number thirty one right at the end of the second round,
running back to the Buffalo Bills. The last pick of
the second round, pick number thirty two, was Nick Benito,
edge rusher from Oklahoma. Denver got their hands on him.

(14:13):
Of course, you know, them moving on from their legendary
pass rusher, they're looking for an air apparent. Could he
be that guy? You know? And it's funny, Bob, because
I thought Nick Benito, And again, you know, I don't
get into where guys get drifted necessarily, because I know
teams place different values on different players, and reasonable people
can disagree, but I thought Nick Benito, when you talk

(14:34):
about edge rushers, I thought he was the loosest, liveliest,
maybe the bendyest edge rusher in this draft class. Now,
he came in a two forty eight at the Combine.
He looked thinner to me when I watched Oklahoma's tape,
and maybe he just has that kind of body type.
They used him in multiple ways at Oklahoma. I think

(14:54):
he's best served as an edge player, and maybe he's
just a situational edge player. But we know that teams
play in their sub package defenses more than they play
in their base and I really liked Nick Benito's tape,
and I think his game fits the NFL. He is
so fluid, he can bend, he's flexible. Just his transitions

(15:15):
has changed the direction, it's seamless. Another guy that I
don't know if you put him on that same level,
but another edge rusher that went middle of the third round,
Alex Right from U A. B to the Browns. That
was a guy that I know you had circled. Yeah,
Alex Right was a guy I watched later in the process,
smaller school guy from Alabama Birmingham six five to seventy

(15:38):
I think that this guy. And again, now you're projecting, obviously,
because there are some things when you watch his tape
you say, hey, that needs to improve. But of course
that's almost true of everybody, but it's certainly true once
you get to the third round players. But he also
showed flashes Bob where this guy looked to me like
with coaching, with experience, maybe he's not a factor year one,

(16:00):
you never know that, but that this is a player
given his size and his length and his movement ability. Um,
he almost looks lean at six five to seventy plus
that could end up being a very good pass rusher. Now,
the projection with players like this is a lot of
these guys line up as well in positions that you
probably won't see them in the NFL. For instance, Alec

(16:22):
Right Alex Wright played a lot of snaps inside not
necessarily a d tackle, but inside of the offensive tackle,
so he wasn't always lining up as an edge player,
and I would expect that he'd likely be an edge
player in the NFL A team that and look, we
don't give draft grades, right like, that's not what we
have ever been about with this podcast. Certainly didn't do

(16:45):
mock drafts, and we're not grading the draft after it's over.
But a team that I saw a lot of people
after the draft say, and it sounds crazy to say this,
considering who their coach, general manager, and overall star is,
what were the Patriots doing? The Patriots are confusing me, Like,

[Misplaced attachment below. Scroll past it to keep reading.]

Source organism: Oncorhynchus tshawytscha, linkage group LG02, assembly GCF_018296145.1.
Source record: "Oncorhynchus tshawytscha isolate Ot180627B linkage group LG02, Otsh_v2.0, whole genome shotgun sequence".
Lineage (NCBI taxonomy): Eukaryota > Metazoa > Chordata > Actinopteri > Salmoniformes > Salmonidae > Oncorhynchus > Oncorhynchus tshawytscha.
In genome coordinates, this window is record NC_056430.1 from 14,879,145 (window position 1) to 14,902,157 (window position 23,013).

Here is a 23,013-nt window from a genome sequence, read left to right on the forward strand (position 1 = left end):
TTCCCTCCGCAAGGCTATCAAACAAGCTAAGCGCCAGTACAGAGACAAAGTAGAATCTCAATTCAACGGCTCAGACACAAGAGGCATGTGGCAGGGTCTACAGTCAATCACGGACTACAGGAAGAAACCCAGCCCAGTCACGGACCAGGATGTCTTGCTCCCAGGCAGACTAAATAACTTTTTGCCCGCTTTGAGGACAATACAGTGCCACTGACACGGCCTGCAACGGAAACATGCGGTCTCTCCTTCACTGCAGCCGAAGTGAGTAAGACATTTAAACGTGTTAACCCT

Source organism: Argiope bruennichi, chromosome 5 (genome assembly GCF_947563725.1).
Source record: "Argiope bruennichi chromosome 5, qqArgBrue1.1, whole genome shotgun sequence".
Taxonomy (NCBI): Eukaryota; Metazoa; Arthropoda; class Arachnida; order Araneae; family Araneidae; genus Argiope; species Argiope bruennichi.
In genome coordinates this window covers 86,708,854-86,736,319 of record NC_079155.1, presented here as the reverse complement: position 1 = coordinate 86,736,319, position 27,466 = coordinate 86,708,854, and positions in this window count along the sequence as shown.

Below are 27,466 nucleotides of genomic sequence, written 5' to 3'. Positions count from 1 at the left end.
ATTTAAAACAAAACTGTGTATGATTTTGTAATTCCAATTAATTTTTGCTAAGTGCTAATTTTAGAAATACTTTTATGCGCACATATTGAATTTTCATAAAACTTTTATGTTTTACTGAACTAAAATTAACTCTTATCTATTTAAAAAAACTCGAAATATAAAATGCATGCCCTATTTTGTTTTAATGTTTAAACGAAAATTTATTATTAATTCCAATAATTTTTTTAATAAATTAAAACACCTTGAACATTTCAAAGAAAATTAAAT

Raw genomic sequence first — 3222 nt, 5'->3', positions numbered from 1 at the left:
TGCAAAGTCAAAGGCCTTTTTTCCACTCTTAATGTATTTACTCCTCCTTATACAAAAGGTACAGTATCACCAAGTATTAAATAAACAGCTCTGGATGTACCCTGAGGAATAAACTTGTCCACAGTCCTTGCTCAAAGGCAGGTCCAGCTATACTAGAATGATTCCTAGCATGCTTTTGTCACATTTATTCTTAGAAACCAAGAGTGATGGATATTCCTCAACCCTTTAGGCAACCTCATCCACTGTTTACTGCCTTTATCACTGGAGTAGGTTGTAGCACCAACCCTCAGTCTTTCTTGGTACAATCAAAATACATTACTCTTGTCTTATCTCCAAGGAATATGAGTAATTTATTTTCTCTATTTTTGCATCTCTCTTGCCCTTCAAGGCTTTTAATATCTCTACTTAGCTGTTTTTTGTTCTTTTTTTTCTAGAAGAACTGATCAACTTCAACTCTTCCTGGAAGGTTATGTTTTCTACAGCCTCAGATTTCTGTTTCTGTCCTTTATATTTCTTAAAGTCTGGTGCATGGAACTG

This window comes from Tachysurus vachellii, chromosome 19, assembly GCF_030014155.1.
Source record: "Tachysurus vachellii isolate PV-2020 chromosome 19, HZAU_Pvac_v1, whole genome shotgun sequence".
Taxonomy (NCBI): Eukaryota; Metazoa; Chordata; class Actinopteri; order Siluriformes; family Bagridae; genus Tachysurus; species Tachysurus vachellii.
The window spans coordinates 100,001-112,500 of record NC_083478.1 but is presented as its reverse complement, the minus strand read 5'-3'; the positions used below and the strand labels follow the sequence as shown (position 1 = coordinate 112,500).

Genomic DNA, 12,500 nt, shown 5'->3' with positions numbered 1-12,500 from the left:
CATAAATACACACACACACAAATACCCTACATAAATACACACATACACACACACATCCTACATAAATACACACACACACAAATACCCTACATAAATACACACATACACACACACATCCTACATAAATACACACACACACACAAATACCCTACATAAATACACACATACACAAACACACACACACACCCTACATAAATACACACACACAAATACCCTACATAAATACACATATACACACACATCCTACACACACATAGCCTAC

I don't see their philosophy in this draft. But like
you love Taekwon Thornton, who they got in the second round.

(17:07):
You like Marcus Jones who they got in the third round,
cornerback from Houston. So when you look at that Patriot
draft class, it seems to make a little bit more
sense to you than it did to other people. Well,
it's funny because we spoke, obviously to Charles Davis, and
he spoke about Jalen Petrie and he thought Jalen Petrie
had similar traits as someone like Taran Matthew, or let's
put it this way, that he could be used in

(17:28):
a similar fashion. I looked at Marcus Jones, who they
took in the third round with the pick from the
University of Houston. Now, at Houston, he played outside corner,
slat corner, and safety. Now at five eight, he's not
going to play outside corner in the NFL. But I
saw Marcus Jones much like Taran Matthew as I projected

(17:49):
him even more so than at Jalen Petrie. Marcus Jones,
I think could be that kind of player. Keep in
mind Turan Matthews five nine. He's an explosive athlete, much
more explosive than let's say, Jalen Petrie. Marcus Jones is
five of eight. That's not really a meaningful difference five
eight to five nine. And Marcus Jones is an explosive athlete.

(18:10):
And when I finished watching his tape, and I think
I watched six full games, and as I said, he
played outside, he played in the slot, and he played safety.
The name that came to my mind was to Arran Matthew.
I thought he could be used in that fashion. And
we know that Bill Belichick when it comes to defensive
players is a bit of an outside the box thinker,
because think how he he uses Adrian phillips Um. You

(18:32):
know this from being in the same division. You know
players who seemed to have roles that a lot of
teams would say, well, he can't quite fit into a
conventional role. But Bill Belichick finds a way to play
two players strengths and Marcus Jones to me will play
for New England, and I'm fascinating to see how he's deployed.
You know, I remember talking with Phil Savage about this.

(18:55):
Of course, ran the senior ball for a long time
general manager in the NFL. Now he's kind of a